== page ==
If you love your family, set them free

My parents are coming to visit us. They arrive tonight and are staying through Monday.

I’ve petitioned a couple bloggers to be adopted by their families, but unfortunately, they already have family members named Julie. Even my two oldest and dearest friends, whose families I love, have older sisters named Julie/Julia. Looks like there’s no room for me.

The dynamics of my family have always been different from most. While my father’s younger sister and her family stayed very near my paternal grandparents – establishing a sort of Kennedy family compound in east-central Ohio – my father left the farm, first to go to Ohio State and then to go to the Air Force Academy and on to duty stations all over the world before returning to Ohio.

Likewise, while my parents settled our family in a suburb adjacent to the one where my mother grew up (and where my maternal grandparents still lived), my mother’s sisters and brother spread out far and wide. Then, as my parents emptied their nest and moved to Northern Virginia, my aunts and uncle returned to the local area and settled in to help care for my grandparents. There was some overlap in all the coming and going, but the give-and-take seemed quite equitable.

After college, I was assigned to the Pentagon. I lived about ten miles from my parents, and we saw each other every few weeks on average. Sometimes more often, sometimes less often. My mother would come to my apartment, and we would lunch and shop at Pentagon City. Or I would go to their house for dinner, and we would get take-out Chinese. Or we’d meet up for brunch at Dupont Circle.

When I left the Air Force and moved to Dover to be with Kyle, I saw my parents rarely. I’m actually not sure how long we went without seeing each other. I was working up in New Jersey during the week, and on weekends I stayed close to home with Kyle. I know my parents never saw our house in Dover – which I regret only because we did a fantastic job finishing the basement.

When we moved to New York, they did not come to visit us until Tacy was born. My father spent the night once at the tail-end of a business trip – he’d been out on Long Island and had arranged to take the train home which made the jaunt into the city logical. Again, their absence did not offend me; it’s not easy to host guests in a one bedroom Upper East Side apartment.

We made several trips to Northern Virginia, which we enjoyed because several of our friends who’d also left the military had settled in the area. Each visit was a mini-reunion and well worth the trip.

Likewise, while we were in Northern Virginia and Dover and New York, we made trips to Ohio as often as possible. None of my family there was in a good position to travel much, although my aunt and cousin did visit us in New York the week before Tacy was born.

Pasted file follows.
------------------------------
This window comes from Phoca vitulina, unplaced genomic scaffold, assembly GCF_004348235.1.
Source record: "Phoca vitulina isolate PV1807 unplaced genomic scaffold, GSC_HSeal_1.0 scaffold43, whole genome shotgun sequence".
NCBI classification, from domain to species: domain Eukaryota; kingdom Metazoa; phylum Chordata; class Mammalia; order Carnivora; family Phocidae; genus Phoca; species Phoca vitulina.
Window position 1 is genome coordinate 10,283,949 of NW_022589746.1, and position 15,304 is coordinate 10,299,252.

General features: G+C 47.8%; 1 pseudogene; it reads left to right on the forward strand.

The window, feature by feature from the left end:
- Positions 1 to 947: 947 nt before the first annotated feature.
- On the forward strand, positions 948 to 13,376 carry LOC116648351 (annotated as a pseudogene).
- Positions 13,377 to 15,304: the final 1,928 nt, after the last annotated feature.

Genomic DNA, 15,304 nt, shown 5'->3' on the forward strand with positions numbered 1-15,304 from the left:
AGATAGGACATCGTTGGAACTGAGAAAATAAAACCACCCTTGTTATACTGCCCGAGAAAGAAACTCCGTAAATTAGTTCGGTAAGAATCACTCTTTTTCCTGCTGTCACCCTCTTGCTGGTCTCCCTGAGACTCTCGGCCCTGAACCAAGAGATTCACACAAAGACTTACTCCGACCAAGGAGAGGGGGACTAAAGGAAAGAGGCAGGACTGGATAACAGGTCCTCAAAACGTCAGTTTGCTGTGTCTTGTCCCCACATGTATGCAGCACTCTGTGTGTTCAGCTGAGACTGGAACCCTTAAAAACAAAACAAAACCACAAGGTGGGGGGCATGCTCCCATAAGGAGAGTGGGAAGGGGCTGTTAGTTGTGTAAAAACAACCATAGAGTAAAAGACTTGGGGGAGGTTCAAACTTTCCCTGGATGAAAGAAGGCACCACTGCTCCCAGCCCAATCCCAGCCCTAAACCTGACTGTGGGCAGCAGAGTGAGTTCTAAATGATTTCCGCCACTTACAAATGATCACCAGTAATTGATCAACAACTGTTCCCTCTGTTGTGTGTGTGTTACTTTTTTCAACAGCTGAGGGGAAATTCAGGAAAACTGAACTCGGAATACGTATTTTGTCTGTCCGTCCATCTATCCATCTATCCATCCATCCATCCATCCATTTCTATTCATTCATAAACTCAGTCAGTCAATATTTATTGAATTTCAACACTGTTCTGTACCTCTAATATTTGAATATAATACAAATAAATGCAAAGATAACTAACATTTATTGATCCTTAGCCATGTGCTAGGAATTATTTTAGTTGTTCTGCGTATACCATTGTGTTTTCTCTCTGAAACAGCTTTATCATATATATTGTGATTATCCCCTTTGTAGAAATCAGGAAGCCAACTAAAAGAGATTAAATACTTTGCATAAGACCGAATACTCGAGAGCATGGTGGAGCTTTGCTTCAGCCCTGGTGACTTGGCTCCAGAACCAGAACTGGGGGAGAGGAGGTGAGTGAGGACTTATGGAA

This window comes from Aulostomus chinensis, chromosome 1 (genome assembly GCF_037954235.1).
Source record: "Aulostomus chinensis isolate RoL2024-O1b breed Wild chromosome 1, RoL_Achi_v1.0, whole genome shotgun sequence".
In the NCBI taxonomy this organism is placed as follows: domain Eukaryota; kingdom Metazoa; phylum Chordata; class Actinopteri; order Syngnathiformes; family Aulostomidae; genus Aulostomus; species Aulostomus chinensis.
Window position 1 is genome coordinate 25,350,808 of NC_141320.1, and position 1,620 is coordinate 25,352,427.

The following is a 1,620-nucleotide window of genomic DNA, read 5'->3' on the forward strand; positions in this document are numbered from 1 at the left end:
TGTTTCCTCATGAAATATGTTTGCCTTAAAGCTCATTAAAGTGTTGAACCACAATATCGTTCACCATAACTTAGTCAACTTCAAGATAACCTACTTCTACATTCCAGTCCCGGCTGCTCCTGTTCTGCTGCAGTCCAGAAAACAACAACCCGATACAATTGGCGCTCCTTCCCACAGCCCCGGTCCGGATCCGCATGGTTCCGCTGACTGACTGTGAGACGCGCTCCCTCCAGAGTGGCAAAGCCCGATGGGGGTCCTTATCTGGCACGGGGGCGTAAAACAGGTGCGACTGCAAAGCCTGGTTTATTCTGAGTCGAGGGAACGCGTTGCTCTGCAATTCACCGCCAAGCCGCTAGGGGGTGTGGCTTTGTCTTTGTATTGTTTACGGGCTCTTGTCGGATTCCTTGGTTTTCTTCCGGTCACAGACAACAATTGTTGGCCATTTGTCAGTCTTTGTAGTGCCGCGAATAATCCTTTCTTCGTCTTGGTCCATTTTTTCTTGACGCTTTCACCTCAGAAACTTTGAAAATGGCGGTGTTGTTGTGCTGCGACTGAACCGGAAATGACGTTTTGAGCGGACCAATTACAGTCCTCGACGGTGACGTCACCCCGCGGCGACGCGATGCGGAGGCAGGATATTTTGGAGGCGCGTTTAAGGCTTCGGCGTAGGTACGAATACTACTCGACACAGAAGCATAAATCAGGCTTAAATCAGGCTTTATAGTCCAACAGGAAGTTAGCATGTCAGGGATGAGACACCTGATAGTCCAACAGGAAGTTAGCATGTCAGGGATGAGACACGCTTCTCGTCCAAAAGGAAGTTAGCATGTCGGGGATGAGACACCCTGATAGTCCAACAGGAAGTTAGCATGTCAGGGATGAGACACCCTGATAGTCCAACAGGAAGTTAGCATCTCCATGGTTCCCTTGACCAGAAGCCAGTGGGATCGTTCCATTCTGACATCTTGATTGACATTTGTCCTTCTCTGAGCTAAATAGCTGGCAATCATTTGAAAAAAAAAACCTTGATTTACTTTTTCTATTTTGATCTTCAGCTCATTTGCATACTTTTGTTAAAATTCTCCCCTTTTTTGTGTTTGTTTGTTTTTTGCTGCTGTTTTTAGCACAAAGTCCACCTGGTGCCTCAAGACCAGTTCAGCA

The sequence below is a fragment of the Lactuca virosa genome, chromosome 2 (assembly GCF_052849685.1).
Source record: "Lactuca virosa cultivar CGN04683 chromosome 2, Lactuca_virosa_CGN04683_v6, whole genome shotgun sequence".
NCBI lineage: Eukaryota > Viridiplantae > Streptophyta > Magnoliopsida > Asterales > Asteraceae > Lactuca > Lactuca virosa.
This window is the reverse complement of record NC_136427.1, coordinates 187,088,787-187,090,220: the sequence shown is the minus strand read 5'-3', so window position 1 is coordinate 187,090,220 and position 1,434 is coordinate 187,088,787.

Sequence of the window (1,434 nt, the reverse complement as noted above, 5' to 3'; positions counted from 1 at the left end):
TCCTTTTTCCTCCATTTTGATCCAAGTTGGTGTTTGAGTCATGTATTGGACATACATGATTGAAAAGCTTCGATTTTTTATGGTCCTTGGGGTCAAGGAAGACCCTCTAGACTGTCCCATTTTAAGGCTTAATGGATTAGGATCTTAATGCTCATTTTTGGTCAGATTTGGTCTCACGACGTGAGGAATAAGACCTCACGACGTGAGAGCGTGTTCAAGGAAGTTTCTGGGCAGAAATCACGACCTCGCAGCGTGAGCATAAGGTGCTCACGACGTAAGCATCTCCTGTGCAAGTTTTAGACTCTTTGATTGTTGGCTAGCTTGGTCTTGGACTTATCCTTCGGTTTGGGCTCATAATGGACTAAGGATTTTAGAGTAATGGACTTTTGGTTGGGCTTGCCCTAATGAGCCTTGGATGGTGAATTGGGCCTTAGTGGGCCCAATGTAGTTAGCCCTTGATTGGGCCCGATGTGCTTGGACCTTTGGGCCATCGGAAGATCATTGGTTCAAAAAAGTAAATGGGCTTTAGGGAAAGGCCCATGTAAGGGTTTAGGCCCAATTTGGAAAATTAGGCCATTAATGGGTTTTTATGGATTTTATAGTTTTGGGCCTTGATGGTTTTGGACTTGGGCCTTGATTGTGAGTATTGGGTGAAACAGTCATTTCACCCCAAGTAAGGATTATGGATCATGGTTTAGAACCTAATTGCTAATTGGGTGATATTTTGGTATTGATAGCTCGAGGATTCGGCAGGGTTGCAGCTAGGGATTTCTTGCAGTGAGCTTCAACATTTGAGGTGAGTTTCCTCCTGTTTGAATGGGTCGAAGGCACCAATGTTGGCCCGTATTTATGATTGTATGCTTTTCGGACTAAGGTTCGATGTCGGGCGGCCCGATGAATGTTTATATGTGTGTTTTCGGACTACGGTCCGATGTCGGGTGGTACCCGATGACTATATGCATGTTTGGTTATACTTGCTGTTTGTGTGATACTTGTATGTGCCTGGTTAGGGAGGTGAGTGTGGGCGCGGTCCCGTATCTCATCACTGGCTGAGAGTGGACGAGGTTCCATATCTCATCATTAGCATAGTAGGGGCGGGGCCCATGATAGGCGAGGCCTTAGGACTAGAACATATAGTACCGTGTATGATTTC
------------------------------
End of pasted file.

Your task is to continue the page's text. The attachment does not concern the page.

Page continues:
Leaving the east coast for Colorado was a difficult decision in that travel is now complicated in multiple ways. Not only must we scrounge for funds to get four people on a plane (which is incredibly taxing in itself, money aside), but Kyle must take time off work. If Kyle doesn’t work, he misses opportunities to make money. It’s a non-quantifiable cost. Plus, traveling fouls up children’s schedules like nothing else does, which adds to the stress of what should be a relaxing and fun time.

My mother no longer works, but my father is still firmly ensconced in his position, and he feels a great deal of responsibility to his firm and their clients. He is most definitely a subject matter expert, and while he has begun searching for someone to replace him, the next step will be to impart his years of knowledge. Given the decades he’s spent compiling that knowledge in less-than-ideal job situations, I’m happy that he is happy, and I don’t begrudge him his dedication to his job.

I don’t talk to my parents often – maybe once every few weeks, sometimes more and sometimes less – but I love them dearly, and nothing and no one can diminish their importance to me. They have encouraged me to take the paths best suited for my family and me, and for that guilt-free freedom, I am most grateful. Because of it, I’m free to truly enjoy my parents, and I don’t ever take them for granted.

So I’m rescinding those adoption requests. Other people’s families do sound like a lot of fun, but mine fits me best. They’ve set me free, and yet we’re still here for each other. Anytime.

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